A mirror on life: the novelist and art historian Anita Brookner, a likely inspiration for Julian Barnes’s Elizabeth Finch. © Jonathan Player / Alamy Stock Photo

The failures of Elizabeth Finch

Julian Barnes’s new novel suffers from a lack of clarity
May 12, 2022
Elizabeth Finch
Julian Barnes
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Julian Barnes once claimed that novelists tend to start by using material at a distance from their own lives before turning back to more autobiographical sources. It was an odd contention, an attempt to celebrate the supposed distinctiveness of Penelope Fitzgerald who, in Barnes’s telling, was unusual in following four novels drawn from personal experience—owning a bookshop; working at the BBC—with four others drawn from imaginative reconstruction, culminating in her novel about German Romanticism, The Blue Flower

In reality most fiction writers, including Barnes himself, start with veiled memoir: he emerged in 1980 with Metroland, about a suburban Francophile who attends a private school in central London. But he has since fulfilled his own description of the novelist’s later habits. Since turning 65 in 2011, he has published, among other works, a pair of slender, first-person novels drawing on his adolescence, in one case responding to his discovery that a schoolfriend had committed suicide in his twenties (The Sense of an Ending), in the other returning to his relationship with a troubled older woman (The Only Story). Now he has written a curious and even inscrutable fictional elegy to his friend, the art historian and late-blooming novelist Anita Brookner, which offers a reflection on the biographical impulse, and perhaps also a reflection on that reflection.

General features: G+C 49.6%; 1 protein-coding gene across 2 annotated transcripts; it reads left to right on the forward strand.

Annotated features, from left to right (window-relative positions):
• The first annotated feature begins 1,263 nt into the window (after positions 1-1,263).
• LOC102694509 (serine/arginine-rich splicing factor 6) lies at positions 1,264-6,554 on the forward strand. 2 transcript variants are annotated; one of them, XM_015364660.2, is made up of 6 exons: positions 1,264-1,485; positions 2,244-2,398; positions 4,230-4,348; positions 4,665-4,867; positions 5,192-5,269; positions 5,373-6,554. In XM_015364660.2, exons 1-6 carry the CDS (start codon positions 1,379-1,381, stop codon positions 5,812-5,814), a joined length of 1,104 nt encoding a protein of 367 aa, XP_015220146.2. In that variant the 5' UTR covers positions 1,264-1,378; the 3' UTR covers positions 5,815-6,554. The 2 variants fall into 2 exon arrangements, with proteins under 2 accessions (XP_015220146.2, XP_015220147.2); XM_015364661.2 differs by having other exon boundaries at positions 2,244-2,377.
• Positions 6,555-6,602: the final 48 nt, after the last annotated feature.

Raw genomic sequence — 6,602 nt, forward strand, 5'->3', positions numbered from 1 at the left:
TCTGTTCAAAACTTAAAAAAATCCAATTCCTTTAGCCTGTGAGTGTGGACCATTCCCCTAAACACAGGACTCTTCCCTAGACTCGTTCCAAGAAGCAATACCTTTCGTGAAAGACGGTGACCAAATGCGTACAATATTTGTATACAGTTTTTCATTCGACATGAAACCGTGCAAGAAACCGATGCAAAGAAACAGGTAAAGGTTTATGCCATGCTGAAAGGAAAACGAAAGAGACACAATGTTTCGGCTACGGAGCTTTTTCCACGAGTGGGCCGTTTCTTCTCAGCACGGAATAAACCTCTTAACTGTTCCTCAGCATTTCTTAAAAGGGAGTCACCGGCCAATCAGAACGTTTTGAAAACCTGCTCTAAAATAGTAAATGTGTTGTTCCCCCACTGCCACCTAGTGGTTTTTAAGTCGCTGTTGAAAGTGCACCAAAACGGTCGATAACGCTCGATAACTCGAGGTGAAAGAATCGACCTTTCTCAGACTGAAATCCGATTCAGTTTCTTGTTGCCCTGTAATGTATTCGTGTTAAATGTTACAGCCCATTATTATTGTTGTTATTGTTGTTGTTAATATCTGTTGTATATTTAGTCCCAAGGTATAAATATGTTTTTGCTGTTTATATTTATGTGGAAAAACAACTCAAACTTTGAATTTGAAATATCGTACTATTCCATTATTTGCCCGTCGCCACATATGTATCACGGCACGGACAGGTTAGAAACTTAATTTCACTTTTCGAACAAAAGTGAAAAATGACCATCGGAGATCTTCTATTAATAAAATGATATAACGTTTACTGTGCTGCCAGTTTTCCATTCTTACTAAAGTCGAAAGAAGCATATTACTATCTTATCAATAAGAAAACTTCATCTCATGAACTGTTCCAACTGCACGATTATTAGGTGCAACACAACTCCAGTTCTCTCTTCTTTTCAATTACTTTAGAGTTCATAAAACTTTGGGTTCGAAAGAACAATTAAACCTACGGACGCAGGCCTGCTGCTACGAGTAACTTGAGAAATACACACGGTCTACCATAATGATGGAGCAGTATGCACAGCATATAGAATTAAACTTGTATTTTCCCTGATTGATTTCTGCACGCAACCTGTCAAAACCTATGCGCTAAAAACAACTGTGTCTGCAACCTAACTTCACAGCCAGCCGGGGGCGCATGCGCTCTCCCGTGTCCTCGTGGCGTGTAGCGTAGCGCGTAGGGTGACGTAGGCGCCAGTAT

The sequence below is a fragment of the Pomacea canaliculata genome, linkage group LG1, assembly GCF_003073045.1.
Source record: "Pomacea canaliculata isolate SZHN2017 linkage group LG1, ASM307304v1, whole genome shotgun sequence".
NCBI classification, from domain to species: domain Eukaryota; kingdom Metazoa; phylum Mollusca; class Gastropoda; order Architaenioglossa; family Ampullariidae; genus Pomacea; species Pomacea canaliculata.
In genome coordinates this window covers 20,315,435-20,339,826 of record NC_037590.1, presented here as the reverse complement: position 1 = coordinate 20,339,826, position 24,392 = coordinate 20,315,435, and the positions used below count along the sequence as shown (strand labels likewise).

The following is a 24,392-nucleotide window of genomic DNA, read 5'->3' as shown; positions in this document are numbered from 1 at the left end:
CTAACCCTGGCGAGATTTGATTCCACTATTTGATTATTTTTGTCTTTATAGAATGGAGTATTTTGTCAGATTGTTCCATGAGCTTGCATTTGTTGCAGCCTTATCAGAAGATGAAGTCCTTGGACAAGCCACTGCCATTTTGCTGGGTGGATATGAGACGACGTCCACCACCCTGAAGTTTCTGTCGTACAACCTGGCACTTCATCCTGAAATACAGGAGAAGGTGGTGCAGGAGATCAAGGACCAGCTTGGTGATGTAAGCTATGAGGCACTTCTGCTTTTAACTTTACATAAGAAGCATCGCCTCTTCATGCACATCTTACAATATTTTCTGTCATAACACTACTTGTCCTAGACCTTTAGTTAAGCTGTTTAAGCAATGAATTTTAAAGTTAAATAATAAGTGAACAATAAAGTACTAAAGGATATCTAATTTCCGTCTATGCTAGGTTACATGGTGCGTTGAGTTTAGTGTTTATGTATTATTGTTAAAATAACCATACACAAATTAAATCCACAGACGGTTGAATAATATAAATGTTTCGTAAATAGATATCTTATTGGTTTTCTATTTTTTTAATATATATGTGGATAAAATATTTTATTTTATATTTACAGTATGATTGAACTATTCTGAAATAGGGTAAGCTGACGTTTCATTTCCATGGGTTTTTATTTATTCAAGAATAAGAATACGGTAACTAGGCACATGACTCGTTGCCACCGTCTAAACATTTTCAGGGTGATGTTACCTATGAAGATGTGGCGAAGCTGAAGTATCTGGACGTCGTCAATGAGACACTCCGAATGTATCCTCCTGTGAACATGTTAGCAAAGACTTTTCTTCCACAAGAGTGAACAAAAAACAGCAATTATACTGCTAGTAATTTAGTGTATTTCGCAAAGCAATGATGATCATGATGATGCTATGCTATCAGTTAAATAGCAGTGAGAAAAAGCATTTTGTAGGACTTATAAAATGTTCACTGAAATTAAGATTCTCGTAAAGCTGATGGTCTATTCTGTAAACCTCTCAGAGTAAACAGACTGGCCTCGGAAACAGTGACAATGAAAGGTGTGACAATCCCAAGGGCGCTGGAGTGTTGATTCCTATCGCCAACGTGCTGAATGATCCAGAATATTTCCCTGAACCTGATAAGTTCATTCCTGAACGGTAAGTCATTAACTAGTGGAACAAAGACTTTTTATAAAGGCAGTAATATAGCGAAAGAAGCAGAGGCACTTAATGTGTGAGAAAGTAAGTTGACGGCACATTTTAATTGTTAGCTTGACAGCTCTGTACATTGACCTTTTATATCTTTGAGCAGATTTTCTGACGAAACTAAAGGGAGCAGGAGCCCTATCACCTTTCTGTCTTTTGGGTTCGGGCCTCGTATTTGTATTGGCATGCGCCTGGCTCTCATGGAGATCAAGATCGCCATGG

As was the case with Barnes and Brookner, the narrator of his new novel, Neil (a failed actor, twice divorced) used to meet the older, unmarried, west London-dwelling Elizabeth Finch for lunches that lasted for 75 minutes. Finch would say to Neil, as Brookner did to Barnes, “what have you got for me?” and looking at his food say, “how is that?… Disappointing?”